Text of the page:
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It also meant that I did inherit all lands and titles from my departed brother, re-uniting all the lands under one, my rule!
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''„zê gôtes und Marien êr, diesen slac und keinen mêr!“''
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''„By the honor of God and the Virgin Mary, this whack on the cheek shall be Thy last to suffer!”''
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Such I was told in Vienna in 1200 when I was officially proclaimed to raise, and be recognized by all clerics and nobles present during this ceremony, a knight! This ceremony took place in Vienna and was accompanied with many celebrations and a tournament. It was the first accolade [[https://en.wikipedia.org/w/index.php?title=Accolade&oldid=1032727522 eng], [https://de.wikipedia.org/w/index.php?title=Ritterschlag&oldid=211440752 ger]] to ever have taken place there. And by doing so, I did grace the city of Vienna [[https://en.wikipedia.org/w/index.php?title=Vienna&oldid=1032992883 eng], g[https://de.wikipedia.org/w/index.php?title=Wien&oldid=213671560 er]] and elevated her to be recognized as well, for I had plans I desired to work there in the future.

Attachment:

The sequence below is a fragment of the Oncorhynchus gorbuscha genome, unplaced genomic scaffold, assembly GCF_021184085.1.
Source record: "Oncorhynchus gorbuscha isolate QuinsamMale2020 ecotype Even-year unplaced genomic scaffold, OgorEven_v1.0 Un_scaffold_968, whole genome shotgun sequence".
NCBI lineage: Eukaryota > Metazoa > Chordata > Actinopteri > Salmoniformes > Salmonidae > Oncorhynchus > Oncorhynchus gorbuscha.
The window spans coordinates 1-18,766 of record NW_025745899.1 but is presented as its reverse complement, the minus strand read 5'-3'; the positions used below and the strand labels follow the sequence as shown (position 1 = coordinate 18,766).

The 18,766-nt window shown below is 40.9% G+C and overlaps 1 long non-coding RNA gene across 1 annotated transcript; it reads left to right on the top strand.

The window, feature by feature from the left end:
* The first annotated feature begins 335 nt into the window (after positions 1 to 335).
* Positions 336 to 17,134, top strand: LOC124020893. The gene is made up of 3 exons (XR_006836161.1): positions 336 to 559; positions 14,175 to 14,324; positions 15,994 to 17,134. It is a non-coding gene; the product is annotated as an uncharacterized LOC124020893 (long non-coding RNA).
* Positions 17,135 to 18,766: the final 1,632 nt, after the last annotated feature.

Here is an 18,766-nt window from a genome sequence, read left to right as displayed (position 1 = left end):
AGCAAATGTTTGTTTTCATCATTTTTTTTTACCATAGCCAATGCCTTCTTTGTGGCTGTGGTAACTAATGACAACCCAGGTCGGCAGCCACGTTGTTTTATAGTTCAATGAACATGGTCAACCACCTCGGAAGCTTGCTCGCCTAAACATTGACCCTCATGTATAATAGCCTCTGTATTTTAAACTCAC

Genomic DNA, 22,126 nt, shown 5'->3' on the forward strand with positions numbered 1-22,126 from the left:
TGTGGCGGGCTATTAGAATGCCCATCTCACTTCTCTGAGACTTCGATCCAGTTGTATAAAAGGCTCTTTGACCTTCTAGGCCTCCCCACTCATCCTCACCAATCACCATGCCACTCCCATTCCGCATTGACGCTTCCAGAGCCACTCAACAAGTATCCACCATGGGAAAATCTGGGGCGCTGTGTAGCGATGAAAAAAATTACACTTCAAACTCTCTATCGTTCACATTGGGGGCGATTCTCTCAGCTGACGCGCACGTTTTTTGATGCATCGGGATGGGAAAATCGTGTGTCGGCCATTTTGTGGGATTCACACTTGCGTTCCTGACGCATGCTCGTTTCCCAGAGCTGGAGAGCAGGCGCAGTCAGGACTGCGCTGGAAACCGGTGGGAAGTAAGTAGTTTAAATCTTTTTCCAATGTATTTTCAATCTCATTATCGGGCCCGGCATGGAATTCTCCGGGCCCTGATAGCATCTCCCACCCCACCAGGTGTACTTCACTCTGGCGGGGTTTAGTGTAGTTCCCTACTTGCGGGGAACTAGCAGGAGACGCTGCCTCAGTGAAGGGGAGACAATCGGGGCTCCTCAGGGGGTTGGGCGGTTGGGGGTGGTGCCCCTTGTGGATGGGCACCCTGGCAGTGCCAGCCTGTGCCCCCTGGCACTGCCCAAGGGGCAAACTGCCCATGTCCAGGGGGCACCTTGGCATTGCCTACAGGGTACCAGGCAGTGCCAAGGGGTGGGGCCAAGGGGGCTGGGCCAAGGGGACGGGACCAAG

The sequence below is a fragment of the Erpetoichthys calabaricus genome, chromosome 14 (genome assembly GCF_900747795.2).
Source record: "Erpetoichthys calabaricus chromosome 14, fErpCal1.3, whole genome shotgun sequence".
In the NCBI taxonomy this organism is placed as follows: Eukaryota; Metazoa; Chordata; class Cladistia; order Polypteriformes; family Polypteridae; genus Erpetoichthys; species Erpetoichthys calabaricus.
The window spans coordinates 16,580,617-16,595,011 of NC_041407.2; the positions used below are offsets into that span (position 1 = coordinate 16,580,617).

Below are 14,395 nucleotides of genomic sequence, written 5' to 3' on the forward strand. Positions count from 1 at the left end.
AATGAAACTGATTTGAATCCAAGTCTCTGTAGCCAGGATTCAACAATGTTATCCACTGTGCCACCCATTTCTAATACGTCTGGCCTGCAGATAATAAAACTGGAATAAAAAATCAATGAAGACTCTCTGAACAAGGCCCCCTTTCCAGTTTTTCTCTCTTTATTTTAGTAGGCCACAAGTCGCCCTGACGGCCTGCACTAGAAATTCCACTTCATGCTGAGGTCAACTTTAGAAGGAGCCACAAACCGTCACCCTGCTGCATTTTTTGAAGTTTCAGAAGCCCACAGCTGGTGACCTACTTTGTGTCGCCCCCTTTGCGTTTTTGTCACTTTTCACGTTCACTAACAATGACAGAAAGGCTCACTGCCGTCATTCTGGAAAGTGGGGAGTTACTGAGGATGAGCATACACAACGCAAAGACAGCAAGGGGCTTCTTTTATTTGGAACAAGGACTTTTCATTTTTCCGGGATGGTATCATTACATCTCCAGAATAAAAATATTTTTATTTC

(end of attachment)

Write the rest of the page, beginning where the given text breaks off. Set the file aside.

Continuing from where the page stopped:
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But for a rule of my rank the proper choice of bride was essential as well. My father had married Ilona/Helena, the sister of king Béla [[https://en.wikipedia.org/w/index.php?title=B%C3%A9la_III_of_Hungary&oldid=1011504949 eng], [https://de.wikipedia.org/w/index.php?title=B%C3%A9la_III._(Ungarn)&oldid=206509579 ger]] of Hungary. My family had a very uneasy relationship with the Hungarians for a long time and this marriage would guarantee the expansion of my dynasty’s interests there and diminish the danger of being raided by “marauders” who were regular soldiers in disguise. Only a fool would fall for this.